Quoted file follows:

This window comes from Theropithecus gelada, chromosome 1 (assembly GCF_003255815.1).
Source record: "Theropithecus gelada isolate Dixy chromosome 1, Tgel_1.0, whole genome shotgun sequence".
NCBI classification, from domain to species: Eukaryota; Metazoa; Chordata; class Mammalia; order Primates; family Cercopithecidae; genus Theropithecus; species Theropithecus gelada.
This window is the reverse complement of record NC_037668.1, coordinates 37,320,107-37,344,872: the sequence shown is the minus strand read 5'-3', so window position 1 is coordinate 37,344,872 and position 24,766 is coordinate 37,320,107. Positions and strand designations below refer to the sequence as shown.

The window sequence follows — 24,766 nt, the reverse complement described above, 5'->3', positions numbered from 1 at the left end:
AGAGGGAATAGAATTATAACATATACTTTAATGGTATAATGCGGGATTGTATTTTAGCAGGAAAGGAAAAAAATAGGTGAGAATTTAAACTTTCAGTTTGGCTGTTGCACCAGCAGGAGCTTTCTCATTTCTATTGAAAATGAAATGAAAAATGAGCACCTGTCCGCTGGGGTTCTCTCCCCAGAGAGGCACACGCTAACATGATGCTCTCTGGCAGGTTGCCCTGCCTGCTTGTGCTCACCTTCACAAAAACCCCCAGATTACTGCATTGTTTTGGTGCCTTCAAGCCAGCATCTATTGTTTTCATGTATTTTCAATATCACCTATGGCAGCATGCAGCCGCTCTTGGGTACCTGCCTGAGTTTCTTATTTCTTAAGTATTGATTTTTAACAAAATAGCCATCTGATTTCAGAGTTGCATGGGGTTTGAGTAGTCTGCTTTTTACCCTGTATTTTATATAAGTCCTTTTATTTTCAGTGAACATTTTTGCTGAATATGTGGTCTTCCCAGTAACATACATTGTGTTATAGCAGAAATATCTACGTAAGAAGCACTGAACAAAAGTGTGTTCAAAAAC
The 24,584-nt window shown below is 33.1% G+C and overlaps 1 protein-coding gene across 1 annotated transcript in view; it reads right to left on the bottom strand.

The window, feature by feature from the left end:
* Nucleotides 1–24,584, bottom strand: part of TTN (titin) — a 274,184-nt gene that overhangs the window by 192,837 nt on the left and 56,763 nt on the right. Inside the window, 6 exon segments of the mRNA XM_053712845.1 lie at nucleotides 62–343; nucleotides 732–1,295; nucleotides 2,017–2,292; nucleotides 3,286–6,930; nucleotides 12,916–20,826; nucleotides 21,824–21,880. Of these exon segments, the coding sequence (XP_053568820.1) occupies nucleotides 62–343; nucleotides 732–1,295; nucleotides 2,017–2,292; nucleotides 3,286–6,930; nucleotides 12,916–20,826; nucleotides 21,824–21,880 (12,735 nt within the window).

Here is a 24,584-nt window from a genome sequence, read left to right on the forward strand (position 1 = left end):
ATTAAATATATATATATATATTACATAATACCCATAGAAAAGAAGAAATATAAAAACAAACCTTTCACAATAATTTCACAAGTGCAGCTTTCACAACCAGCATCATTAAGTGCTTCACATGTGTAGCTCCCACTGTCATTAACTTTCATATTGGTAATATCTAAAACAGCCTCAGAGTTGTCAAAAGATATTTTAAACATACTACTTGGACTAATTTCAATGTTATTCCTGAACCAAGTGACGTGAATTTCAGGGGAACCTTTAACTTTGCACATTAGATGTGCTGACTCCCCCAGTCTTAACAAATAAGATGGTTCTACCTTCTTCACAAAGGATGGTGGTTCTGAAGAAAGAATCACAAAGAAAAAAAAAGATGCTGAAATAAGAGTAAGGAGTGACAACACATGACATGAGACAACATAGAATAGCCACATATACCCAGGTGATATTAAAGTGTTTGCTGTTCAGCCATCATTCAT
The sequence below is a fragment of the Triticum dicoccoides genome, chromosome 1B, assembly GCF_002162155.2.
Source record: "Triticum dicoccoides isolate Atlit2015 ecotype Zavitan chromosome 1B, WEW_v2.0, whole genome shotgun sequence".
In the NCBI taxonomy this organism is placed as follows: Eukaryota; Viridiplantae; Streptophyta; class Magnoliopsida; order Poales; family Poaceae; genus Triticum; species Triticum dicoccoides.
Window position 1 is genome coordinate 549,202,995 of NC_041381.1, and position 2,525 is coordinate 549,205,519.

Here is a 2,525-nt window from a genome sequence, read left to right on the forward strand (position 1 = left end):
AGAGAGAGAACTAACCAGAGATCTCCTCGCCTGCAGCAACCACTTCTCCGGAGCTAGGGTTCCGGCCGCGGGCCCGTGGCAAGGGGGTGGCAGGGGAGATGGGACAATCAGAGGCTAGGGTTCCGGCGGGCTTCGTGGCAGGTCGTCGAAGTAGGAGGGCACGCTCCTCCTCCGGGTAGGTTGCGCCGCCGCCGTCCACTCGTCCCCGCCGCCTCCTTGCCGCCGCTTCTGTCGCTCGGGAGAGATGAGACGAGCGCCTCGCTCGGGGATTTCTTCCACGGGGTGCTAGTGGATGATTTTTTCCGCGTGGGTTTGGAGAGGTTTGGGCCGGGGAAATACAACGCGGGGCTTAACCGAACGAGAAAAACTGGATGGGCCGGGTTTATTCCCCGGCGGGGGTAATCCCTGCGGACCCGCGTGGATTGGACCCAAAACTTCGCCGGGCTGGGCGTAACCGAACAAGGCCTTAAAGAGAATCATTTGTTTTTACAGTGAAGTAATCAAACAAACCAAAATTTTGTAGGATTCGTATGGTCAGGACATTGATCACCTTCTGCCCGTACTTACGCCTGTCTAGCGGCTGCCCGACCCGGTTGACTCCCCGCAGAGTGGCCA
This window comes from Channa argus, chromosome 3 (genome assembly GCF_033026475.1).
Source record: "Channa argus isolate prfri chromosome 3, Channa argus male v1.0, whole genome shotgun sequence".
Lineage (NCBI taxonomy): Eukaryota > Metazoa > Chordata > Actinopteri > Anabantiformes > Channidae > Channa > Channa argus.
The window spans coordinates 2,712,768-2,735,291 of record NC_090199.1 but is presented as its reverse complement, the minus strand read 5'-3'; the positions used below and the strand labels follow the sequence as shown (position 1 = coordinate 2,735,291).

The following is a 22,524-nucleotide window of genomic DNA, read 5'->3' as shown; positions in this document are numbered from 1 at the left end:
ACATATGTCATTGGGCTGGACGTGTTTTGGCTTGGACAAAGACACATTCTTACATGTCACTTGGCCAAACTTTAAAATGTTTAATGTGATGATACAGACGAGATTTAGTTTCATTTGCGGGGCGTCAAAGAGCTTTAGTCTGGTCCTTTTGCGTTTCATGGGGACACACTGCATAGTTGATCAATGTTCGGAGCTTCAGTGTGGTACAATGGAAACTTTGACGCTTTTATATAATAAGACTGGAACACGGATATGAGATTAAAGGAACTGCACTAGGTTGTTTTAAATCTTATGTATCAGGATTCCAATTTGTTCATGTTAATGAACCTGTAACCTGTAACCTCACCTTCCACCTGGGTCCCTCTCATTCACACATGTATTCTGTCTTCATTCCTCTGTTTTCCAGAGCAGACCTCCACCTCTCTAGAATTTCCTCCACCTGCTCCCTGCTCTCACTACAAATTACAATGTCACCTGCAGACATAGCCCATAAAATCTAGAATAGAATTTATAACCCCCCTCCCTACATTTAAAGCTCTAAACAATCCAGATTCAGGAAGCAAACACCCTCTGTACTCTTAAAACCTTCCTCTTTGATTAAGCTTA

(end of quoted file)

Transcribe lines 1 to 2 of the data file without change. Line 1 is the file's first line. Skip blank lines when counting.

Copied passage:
This window comes from Theropithecus gelada, chromosome 1 (assembly GCF_003255815.1).
Source record: "Theropithecus gelada isolate Dixy chromosome 1, Tgel_1.0, whole genome shotgun sequence".